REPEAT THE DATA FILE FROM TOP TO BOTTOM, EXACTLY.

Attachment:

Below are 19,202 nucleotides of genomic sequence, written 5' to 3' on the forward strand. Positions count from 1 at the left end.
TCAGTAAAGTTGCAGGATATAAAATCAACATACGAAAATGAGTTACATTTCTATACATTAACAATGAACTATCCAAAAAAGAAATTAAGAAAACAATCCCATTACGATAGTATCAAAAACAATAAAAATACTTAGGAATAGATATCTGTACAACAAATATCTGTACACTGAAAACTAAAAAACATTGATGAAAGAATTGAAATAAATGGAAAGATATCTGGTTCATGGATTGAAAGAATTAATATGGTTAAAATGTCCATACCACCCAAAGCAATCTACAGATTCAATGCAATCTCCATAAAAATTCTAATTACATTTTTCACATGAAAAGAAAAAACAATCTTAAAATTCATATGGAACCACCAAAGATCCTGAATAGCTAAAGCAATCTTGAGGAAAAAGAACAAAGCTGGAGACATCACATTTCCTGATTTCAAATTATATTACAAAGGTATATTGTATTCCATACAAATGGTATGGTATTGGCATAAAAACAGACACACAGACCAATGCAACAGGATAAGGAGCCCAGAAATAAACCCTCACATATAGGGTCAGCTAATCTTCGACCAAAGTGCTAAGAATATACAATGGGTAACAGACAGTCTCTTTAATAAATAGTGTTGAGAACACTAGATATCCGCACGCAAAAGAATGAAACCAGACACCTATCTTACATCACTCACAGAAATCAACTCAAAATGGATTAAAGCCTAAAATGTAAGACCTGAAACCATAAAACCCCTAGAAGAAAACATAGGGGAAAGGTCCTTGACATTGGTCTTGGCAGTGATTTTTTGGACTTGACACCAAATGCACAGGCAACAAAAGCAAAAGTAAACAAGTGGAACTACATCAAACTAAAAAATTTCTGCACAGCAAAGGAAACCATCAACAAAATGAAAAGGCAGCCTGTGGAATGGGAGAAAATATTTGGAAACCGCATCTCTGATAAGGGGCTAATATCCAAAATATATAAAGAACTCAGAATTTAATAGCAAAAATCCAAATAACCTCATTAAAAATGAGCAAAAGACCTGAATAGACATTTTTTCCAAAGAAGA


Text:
Below are 19,202 nucleotides of genomic sequence, written 5' to 3' on the forward strand. Positions count from 1 at the left end.
TCAGTAAAGTTGCAGGATATAAAATCAACATACGAAAATGAGTTACATTTCTATACATTAACAATGAACTATCCAAAAAAGAAATTAAGAAAACAATCCCATTACGATAGTATCAAAAACAATAAAAATACTTAGGAATAGATATCTGTACAACAAATATCTGTACACTGAAAACTAAAAAACATTGATGAAAGAATTGAAATAAATGGAAAGATATCTGGTTCATGGATTGAAAGAATTAATATGGTTAAAATGTCCATACCACCCAAAGCAATCTACAGATTCAATGCAATCTCCATAAAAATTCTAATTACATTTTTCACATGAAAAGAAAAAACAATCTTAAAATTCATATGGAACCACCAAAGATCCTGAATAGCTAAAGCAATCTTGAGGAAAAAGAACAAAGCTGGAGACATCACATTTCCTGATTTCAAATTATATTACAAAGGTATATTGTATTCCATACAAATGGTATGGTATTGGCATAAAAACAGACACACAGACCAATGCAACAGGATAAGGAGCCCAGAAATAAACCCTCACATATAGGGTCAGCTAATCTTCGACCAAAGTGCTAAGAATATACAATGGGTAACAGACAGTCTCTTTAATAAATAGTGTTGAGAACACTAGATATCCGCACGCAAAAGAATGAAACCAGACACCTATCTTACATCACTCACAGAAATCAACTCAAAATGGATTAAAGCCTAAAATGTAAGACCTGAAACCATAAAACCCCTAGAAGAAAACATAGGGGAAAGGTCCTTGACATTGGTCTTGGCAGTGATTTTTTGGACTTGACACCAAATGCACAGGCAACAAAAGCAAAAGTAAACAAGTGGAACTACATCAAACTAAAAAATTTCTGCACAGCAAAGGAAACCATCAACAAAATGAAAAGGCAGCCTGTGGAATGGGAGAAAATATTTGGAAACCGCATCTCTGATAAGGGGCTAATATCCAAAATATATAAAGAACTCAGAATTTAATAGCAAAAATCCAAATAACCTCATTAAAAATGAGCAAAAGACCTGAATAGACATTTTTTCCAAAGAAGA